- He has acknowledged that he is the child’s father by having signed an agreement under section 20 of the Child Paternity and Support Act;
If any of these have taken place and the man later denies or questions paternity, the onus will be on him to prove he is not the biological parent of the child with a paternity test.
Vancouver Paternity Test Lawyers 1 877 602 9900
The case R.J.P. v. N.L.W., 2013 BCCA 242 involved an appeal from a married couple (the “appellants”) from an order which granted a paternity test in favour of the respondent. The appellants were married in August 2003 and separated in April 2008. After separation, the appellant wife met the respondent and they had a sexual relationship that continued until December 2008. The appellants started to communicate again in September 2008 and resumed their sexual relationship which continued through December 2008. The appellant wife became pregnant in December 2008 and the appellants reconciled completely in July 2009. The child, H., was born in September 2009.
Shortly after H was born, the respondent filed a notice of family claim seeking orders for joint guardianship, joint custody and access to H, and a paternity test. The lower court accepted the respondent’s evidence that he had a sexual relationship with the appellant while she was separated from her husband and granted an order for DNA testing to determine the paternity of the child. In upholding the Supreme Court justice order allowing the respondent’s application for a paternity test, the Court of Appeal stated the following:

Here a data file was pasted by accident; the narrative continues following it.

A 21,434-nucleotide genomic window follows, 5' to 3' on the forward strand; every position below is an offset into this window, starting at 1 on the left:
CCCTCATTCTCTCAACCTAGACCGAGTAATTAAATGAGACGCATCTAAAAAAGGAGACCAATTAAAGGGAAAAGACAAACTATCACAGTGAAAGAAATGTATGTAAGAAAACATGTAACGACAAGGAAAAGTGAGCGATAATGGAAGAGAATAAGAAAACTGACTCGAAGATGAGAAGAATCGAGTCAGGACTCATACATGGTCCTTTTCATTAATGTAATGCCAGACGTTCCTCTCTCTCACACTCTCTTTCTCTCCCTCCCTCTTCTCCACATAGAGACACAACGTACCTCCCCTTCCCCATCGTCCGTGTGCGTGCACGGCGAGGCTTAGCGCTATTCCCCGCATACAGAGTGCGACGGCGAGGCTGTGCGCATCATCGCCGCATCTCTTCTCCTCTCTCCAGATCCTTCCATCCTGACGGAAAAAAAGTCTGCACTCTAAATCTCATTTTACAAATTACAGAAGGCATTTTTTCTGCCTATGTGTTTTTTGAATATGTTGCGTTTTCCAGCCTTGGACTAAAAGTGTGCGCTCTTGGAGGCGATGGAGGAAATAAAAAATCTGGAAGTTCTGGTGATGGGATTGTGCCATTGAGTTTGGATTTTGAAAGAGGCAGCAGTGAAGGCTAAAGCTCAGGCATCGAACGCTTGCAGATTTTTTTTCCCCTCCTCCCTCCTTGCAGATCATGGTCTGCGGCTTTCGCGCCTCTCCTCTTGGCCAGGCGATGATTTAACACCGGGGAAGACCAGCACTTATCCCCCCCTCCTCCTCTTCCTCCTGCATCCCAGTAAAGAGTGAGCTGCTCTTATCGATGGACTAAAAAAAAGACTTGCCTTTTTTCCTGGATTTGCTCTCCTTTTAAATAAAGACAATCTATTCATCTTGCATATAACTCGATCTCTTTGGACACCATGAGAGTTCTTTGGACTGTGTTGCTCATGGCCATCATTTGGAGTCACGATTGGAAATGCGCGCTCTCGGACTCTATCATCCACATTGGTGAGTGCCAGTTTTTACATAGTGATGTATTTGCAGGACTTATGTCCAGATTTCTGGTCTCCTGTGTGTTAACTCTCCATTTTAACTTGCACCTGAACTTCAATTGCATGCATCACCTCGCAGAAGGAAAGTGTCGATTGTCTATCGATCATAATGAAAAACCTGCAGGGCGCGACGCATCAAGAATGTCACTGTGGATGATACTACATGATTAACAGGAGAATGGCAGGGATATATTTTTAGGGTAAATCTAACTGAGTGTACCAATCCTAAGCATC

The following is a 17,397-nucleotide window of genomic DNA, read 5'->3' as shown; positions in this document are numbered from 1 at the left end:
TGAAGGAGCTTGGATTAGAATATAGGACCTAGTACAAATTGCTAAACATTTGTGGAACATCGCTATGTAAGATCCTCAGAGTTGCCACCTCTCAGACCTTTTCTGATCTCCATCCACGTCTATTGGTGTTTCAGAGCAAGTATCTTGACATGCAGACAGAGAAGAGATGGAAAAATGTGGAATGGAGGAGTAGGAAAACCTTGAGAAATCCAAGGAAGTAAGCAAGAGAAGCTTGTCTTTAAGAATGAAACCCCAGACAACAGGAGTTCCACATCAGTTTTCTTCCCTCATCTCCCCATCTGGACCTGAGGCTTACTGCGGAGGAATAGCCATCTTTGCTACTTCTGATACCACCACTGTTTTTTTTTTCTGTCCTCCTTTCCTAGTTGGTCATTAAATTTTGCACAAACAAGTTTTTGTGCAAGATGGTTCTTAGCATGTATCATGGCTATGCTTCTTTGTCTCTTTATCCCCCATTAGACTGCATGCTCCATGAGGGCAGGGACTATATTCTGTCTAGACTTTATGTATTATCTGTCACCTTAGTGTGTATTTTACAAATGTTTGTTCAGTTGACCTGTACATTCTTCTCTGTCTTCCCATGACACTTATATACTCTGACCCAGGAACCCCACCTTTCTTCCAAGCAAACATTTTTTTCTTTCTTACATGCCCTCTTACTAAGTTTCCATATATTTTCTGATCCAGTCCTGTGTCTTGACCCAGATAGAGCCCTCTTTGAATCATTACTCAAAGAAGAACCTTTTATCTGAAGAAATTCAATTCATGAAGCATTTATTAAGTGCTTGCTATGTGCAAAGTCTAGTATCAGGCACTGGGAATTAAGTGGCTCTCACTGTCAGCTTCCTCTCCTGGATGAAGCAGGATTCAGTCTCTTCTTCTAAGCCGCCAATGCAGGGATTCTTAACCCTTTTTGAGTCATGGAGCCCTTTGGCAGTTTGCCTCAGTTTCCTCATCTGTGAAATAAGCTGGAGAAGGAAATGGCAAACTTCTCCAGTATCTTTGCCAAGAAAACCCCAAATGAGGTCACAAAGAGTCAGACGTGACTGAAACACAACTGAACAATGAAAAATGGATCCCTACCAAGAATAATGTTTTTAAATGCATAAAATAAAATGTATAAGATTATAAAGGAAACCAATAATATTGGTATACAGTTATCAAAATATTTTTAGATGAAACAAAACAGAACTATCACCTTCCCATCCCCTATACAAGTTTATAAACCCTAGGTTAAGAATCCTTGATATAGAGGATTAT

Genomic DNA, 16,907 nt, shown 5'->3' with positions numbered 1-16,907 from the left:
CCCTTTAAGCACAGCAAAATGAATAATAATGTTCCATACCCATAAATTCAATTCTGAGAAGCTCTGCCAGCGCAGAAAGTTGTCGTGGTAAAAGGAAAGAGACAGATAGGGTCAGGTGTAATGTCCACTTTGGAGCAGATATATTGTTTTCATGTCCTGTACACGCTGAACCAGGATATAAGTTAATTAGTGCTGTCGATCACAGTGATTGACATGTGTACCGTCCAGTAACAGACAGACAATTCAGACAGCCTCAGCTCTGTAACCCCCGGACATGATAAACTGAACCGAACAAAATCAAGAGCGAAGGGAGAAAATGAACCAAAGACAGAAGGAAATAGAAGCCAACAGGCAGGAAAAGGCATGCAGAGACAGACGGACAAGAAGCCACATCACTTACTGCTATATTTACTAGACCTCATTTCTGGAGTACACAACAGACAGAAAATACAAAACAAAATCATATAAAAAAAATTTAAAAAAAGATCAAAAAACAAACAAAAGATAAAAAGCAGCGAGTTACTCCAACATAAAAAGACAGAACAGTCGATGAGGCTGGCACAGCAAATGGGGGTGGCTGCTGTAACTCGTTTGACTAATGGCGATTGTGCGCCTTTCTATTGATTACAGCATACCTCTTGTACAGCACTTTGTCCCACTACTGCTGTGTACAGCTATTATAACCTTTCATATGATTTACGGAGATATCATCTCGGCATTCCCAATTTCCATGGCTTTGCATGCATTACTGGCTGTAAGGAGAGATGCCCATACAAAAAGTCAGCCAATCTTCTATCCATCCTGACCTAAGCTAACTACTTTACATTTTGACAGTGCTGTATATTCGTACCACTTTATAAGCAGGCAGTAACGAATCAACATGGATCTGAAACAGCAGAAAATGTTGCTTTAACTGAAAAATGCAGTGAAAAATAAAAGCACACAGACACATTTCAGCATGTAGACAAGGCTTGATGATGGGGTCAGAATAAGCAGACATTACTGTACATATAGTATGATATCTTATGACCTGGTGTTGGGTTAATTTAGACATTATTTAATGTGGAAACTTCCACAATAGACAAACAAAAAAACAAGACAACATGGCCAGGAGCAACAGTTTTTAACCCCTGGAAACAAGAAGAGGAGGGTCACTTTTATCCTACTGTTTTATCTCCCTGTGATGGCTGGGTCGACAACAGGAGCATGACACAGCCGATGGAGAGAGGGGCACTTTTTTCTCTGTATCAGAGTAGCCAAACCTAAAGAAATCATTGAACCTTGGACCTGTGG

Turning then to the main issue, as I see it: did the trial judge fail to consider whether allowing a paternity test to proceed at this stage would be contrary or detrimental to the interests of H? In particular, as I understand their argument, the appellants say that the respondent is a “stranger” who is trying to disrupt their family unit, and that proceeding with the paternity test will detrimentally affect their family and, in particular, H.
 In I.M. v. K.M., the plaintiff brought an application for an order pursuant to Rule 30, the predecessor to R. 9-5, that paternity tests be conducted to determine whether he was the biological father of A.M., then 18 years old. Madam Justice Neilson noted that the interests of justice will generally best be served by obtaining blood test evidence so that the truth may be ascertained (at para. 16). She rejected the respondents’ argument that there was an insufficient evidentiary basis upon which to find that the interests of justice required a determination of A.M.’s paternity, in part because the respondent mother’s affidavits did “not set out any clear statement that the plaintiff was the only person with whom she had sexual relations during the period surrounding A.M.’s conception” (at para. 21).
In determining that it would not be contrary to the interests of justice to order a paternity test in the circumstances, Neilson J. stated (at paras. 23-24):